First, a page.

Day Six involved lots of driving. We met up with Jonny and Vicki in Llanberis for a boat ride out to an island to try to spy some puffin…I didn’t see any. But it was

Boat Ride to Puffin Refuge

A puffin refuge, but not a puffin to be found

a nice ride. Back at the docks, we said goodbye to our musical friends and continued our adventure, after wandering the town for a bit. From there, we went back into Holyhead, to Winefried’s Well (loved the architecture), and…well, like I said, it’s all a bit of a blur. We did get back to the cottage relatively early, figuring we’d walk to the local pub for dinner. Plans changed and we ended up going into Holyhead for dinner at a lovely pubby-restaurant, The Old Boathouse at Red Wharf Bay (I think). Delicious food.

Day Seven was pretty much spent driving to our final destination (with a tiny bit of sightseeing on the way)

River In Town

This river flows through town, with businesses on both sides. Don’t remember the town name —sorry.

—a beautiful, old hotel in Mold (in Flintshire Wales), where we spent our last night as a group. We took in the sights as we drove, but it was mostly pre-departure day preparation day for the majority of the Invaders. We had one final ‘house concert’ in one of the Invaders rooms, then we retired for the night.  Then next morning—very early, we all drove into Manchester. Marc dropped a few at the airport so they could catch their flights and the remainder of us were deposited at the

Manchester

Last look around Manchester before heading back on the train to Bewely Hotel

Bewley Airport Hotel. I would continue on my trip the next morning, Nicholas took the train down to Cardiff (spent the night and back the next day) so he could go to the Dr. Who Experience, and Jan and Jim would head out for home the next day. We had breakfast together and said our goodbyes. It was lovely, but I was exhausted and looking forward to getting on to my next stop so I could recover from all the fun I had in the last seven days. I needed a vacation from my vacation…so I could continue my vacation.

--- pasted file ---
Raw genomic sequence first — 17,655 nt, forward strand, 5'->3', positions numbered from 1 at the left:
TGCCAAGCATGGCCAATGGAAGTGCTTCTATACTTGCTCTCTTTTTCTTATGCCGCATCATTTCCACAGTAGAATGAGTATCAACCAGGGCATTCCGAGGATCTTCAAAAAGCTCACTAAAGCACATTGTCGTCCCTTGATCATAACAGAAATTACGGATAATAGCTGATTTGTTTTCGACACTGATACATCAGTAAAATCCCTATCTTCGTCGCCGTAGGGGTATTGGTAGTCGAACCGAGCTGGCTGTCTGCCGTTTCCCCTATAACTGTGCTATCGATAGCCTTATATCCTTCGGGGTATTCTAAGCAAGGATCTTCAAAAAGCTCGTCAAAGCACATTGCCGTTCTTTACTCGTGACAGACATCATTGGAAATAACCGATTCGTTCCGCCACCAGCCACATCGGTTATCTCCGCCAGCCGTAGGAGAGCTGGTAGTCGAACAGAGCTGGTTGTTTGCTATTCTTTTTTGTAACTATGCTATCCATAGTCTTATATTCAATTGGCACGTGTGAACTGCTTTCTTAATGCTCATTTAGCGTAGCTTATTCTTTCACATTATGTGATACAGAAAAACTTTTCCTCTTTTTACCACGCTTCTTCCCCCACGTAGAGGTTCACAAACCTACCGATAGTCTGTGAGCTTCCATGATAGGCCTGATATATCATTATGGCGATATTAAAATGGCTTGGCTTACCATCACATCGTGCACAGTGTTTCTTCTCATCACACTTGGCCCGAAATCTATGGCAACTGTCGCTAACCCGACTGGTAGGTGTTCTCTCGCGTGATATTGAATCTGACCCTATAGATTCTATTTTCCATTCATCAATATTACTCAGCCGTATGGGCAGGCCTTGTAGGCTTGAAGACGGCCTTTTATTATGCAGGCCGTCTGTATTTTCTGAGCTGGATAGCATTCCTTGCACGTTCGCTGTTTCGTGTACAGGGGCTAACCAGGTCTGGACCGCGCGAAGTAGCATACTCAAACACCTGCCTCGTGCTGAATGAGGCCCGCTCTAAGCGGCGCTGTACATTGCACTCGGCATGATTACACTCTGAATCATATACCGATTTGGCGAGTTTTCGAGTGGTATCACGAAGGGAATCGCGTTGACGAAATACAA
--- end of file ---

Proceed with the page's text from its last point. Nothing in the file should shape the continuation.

If there is one thing I’ve learned—especially on this trip, going into any vacation, you must know your limits. Thankfully, I do know mine, but still, I have a tendency to stretch those limits on occasion—sometimes finding that little extra I need, but other times, finding myself completely spent at the end of the day. I have decided, no matter which way things go, I choose to see every experience I have as a rich one, filled with lessons for me to learn. I have found that I never regret the things I’ve done, though, perhaps I shake my head at some of my choices. And laugh.

Next year, Marc’s plan is to go back to Ireland to explore the northwest corner and the Giant Causeway, and possibly a trip to Isle of Man. If it’s at all financially feasible, I’m going to attempt to make the trip (I usually travel every other year, but there have been exceptions made in the past). Marc has already opened up the reservation doors and space is limited. If you are interested, make sure you check it out. Remember, this is not your typical “tour”. It’s a vacation for like-minded people who want to enjoy a bit of history, beautiful scenery and Celtic music.

Until next week (sorry for the delay in getting this posted—internet problems), may visions of vacations-to-come dance in your head, beckoning you to break out of your every-day life, to explore the world around you, whether just outside of your back yard or across the border somewhere.